Squaw Valley Timber Plan Will Improve Community Safety And Offer New Terrain

SquawMap

Kudos to the mountain manager at Squaw Valley, Mike Livak, for making a move that will enhance the on-mountain experience, while also offering the Village some meaningful fire protection in the event of a large wildfire. The Timber Management Plan announced today will remove as many as 5,000 dead or diseased trees on the lower mountain in the Red Dog area. In addition to thinning the trees to offer a reasonable fire break, the cutting will clear up to 100 acres to provide some glade skiing.  The area was previously unaccessible to skiers & riders due to the dense forest and downed timber.

“This effort will result in the creation of new, gladed tree skiing for our guests, and will ultimately feel like a terrain expansion due to the new access,” said Mike Livak, executive vice president of Squaw Valley | Alpine Meadows.

The three new glades will offer skiers and riders a path down the mountain besides the dreaded long traverse on Champs Elysees. Specifically, the three new funds will be named Red Dog Glades, Paris Glades and Heidi’s Glades. Traffic on Champs Elysees is one of the reason skiers and riders dread Red Dog in the early season. During low snow periods, access to the new glades would still be limited as snowmaking in the bladed areas would be unlikely.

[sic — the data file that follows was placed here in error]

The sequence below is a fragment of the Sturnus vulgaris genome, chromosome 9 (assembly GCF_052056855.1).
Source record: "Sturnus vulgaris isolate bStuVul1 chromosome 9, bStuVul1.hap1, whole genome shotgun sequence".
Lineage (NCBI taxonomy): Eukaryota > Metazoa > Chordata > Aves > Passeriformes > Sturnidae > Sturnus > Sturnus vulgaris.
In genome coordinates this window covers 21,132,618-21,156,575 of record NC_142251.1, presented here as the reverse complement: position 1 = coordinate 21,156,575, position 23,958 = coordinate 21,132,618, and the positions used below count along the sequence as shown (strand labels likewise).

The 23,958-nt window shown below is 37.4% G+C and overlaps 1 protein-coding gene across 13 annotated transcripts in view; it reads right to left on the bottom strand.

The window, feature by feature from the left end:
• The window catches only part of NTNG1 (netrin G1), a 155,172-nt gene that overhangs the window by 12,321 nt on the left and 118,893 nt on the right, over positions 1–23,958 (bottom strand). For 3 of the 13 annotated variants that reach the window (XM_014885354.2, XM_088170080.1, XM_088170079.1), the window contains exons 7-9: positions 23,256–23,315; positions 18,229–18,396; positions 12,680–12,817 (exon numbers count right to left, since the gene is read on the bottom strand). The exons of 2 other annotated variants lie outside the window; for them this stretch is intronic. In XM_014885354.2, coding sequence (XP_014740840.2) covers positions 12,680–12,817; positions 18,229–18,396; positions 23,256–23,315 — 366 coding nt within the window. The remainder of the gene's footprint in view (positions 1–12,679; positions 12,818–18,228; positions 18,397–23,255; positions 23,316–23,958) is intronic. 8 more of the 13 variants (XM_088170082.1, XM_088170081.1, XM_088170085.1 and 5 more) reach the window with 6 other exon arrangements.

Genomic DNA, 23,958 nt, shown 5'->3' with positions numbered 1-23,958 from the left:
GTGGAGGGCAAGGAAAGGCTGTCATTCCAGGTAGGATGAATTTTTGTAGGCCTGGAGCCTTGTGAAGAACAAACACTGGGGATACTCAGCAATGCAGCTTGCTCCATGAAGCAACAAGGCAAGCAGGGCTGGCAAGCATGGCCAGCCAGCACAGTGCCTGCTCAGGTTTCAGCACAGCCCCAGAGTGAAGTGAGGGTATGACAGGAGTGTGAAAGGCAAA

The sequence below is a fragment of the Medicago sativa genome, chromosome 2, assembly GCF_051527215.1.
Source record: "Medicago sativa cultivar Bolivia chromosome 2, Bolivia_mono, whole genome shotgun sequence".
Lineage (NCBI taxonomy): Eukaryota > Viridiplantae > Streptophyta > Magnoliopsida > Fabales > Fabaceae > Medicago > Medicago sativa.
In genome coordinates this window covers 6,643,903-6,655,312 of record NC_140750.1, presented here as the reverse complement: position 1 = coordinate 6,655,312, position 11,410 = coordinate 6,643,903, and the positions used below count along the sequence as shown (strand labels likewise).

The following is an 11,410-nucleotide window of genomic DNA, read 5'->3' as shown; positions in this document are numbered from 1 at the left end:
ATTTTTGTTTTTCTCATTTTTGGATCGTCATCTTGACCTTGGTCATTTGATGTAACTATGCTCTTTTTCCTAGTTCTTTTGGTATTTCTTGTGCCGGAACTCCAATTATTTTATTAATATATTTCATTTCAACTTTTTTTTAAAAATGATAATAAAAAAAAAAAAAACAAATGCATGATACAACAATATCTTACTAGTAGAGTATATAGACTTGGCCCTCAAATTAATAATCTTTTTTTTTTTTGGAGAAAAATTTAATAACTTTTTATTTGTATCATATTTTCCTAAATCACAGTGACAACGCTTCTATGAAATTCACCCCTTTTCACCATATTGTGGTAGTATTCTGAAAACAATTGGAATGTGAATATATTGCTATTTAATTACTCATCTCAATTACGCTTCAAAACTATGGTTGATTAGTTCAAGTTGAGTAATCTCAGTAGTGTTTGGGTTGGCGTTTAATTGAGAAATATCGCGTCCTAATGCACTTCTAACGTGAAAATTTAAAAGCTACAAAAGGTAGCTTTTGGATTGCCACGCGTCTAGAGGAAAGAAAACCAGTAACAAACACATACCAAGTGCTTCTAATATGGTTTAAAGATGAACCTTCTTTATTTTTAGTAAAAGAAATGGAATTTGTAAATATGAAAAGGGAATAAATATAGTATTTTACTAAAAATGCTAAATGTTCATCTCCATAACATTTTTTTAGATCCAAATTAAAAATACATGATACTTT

Work on the project is expected to begin soon, with a goal of completion to make the new glades usable for the upcoming season. All trees will be removed by helicopter to avoid damage caused by skidding and to prevent the need for building access roads. Many of the trees will be sold for the timber value, while other debris will be chipped for use on the mountain.

“The current drought and the King Fire bring into sharp focus the issue of forest health and how it affects our community right here in Squaw. Thinning provides valuable benefit by effectively utilizing the available water for the most viable trees, and the removal of dead or diseased trees dramatically reduces the risk of fire. While this work is expensive for private landowners, our community will benefit from Squaw| Alpine’s investment in fuels reduction and forest health and I commend the company for doing the right thing,” said Peter Bansen, Squaw Valley fire chief.

Again, we offer kudos to mountain manager Mike Livak for taking a big step toward improving the on mountain experience for Squaw Valley skiers and riders, while also achieving a more “fire-safe” community.

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